SIX STREETS DERBY

A VIBRANT, INNOVATIVE AND NURTURING COMMUNITY GROUP THAT ENHANCES THE LIVES OF LOCAL RESIDENTS

Six Streets and World War One:
The impact of World War One on a Derby Neighbourhood

Here are some of the events we organised as part of our Heritage Lottery Fund project between June 2014 and June 2016

Our project began in June 2014 with a performance of "The Second Minute" 


In 1914 Thomas Swann, an innkeeper's son from rural Nottinghamshire, enlisted to fight on the Western Front. The play, based around a series of letters written by his family to him at the front and his replies home, gave a vivid account of what life must have been like for many serving on the Western Front : muddy, frightening and most of the time boring, a long way from life at home, with many men struggling to communicate with their families about what was happening to them.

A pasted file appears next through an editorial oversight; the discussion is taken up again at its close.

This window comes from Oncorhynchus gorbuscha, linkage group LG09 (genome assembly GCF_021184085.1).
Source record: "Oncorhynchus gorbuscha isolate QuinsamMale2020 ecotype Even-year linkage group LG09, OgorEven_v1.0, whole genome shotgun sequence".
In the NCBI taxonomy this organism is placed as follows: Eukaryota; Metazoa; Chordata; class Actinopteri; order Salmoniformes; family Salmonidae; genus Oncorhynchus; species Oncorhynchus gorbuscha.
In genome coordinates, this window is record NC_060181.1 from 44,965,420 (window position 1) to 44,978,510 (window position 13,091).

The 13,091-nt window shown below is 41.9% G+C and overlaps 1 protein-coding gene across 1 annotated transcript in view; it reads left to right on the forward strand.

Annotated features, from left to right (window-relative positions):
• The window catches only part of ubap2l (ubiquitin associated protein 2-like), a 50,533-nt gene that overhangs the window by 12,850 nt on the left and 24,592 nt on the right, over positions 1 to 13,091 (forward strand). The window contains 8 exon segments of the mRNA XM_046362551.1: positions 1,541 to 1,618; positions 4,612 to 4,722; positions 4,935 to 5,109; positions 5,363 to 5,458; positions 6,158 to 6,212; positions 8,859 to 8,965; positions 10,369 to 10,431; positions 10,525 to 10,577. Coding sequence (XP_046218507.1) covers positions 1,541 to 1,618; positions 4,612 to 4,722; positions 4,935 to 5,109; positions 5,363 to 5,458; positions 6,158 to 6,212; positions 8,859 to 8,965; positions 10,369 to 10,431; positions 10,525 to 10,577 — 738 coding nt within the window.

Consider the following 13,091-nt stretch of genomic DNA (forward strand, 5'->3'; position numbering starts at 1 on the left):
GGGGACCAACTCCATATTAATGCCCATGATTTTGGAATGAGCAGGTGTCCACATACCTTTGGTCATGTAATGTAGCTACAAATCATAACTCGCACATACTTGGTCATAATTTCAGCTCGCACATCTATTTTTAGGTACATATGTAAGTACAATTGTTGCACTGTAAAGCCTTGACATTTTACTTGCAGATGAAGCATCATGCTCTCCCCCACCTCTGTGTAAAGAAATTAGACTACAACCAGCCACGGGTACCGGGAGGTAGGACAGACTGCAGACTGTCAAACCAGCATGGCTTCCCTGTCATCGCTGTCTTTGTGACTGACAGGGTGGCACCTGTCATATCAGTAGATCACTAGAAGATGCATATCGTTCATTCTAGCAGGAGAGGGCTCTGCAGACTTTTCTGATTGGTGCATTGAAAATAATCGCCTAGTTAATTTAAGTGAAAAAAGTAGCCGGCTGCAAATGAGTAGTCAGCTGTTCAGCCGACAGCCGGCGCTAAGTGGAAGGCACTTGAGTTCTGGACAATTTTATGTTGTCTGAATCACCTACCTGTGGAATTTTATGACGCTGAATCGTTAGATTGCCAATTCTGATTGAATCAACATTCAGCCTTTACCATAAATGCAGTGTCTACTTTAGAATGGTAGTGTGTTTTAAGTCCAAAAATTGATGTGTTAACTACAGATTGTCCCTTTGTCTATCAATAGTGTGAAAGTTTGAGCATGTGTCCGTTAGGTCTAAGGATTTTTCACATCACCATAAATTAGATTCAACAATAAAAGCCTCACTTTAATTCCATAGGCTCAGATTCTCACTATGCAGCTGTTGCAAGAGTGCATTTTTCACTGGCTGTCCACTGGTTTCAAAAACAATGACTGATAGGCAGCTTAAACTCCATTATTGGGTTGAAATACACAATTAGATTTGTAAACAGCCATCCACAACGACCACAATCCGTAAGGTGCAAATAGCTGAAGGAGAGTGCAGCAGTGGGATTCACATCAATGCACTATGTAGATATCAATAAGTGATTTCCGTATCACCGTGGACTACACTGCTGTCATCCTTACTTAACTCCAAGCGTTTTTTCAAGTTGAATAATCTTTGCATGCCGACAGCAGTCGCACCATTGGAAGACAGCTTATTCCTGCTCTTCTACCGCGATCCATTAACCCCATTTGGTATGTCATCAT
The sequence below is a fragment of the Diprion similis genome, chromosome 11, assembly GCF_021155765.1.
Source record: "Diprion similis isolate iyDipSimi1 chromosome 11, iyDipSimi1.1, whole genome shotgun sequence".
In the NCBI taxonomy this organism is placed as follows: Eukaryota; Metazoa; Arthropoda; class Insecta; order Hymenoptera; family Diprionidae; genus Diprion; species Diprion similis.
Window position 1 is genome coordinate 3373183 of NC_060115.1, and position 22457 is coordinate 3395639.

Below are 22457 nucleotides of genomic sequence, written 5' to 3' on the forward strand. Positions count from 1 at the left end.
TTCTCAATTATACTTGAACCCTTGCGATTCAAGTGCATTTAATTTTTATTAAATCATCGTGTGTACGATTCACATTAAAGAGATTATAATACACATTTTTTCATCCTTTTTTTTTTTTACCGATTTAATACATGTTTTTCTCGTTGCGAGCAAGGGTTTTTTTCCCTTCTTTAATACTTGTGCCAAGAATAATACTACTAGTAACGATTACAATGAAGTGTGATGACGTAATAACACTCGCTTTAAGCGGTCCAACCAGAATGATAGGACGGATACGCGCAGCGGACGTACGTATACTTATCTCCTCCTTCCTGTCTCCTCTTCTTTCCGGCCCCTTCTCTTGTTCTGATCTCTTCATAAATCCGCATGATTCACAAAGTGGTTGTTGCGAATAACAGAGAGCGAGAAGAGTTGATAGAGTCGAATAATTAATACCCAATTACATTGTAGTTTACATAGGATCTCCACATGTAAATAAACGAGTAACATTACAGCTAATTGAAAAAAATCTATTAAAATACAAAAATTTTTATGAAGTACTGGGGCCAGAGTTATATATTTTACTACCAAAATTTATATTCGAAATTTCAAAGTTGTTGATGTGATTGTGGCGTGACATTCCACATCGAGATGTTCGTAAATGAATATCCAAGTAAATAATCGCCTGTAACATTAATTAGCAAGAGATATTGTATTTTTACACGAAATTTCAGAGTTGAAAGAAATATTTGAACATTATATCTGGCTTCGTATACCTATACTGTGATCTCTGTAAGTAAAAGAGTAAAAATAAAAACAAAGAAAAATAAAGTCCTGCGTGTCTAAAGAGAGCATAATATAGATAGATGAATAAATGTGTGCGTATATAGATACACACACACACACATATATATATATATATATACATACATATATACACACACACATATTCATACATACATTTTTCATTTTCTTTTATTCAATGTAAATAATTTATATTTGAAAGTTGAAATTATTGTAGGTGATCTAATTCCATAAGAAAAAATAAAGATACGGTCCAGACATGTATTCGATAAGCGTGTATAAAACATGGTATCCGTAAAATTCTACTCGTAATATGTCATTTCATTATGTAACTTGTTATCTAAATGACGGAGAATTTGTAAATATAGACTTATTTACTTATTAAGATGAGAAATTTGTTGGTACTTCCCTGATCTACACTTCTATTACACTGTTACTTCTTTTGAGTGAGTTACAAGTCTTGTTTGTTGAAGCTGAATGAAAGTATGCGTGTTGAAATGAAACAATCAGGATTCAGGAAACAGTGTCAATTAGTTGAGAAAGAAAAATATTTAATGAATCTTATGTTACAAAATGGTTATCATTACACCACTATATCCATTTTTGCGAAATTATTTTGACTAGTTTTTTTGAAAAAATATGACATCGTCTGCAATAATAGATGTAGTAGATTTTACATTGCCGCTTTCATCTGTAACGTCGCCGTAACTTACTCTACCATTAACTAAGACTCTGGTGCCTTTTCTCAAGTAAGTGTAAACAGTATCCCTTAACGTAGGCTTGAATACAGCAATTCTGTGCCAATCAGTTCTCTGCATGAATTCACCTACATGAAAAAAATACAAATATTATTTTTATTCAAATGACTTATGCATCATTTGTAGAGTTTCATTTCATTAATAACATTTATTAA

Nottingham Playhouse specially commissioned Andy Barrett to write this play to tour to many locations that do not normally host professional theatre. This performance at Broadway Baptist church on 6 June 2014 was supported by the National Lottery through the Heritage Lottery Fund.  Funding also came from Darley Neighbourhood Board.

Derby at War

 

12 March 2015


Dr Mike Galer gave a talk about what Derby was like during World War One.  Mike has just researched and published "Derby Remembering 1914-18" in the series Great War Britain. 

Trip to Imperial War Museum North, Manchester


19 April 2015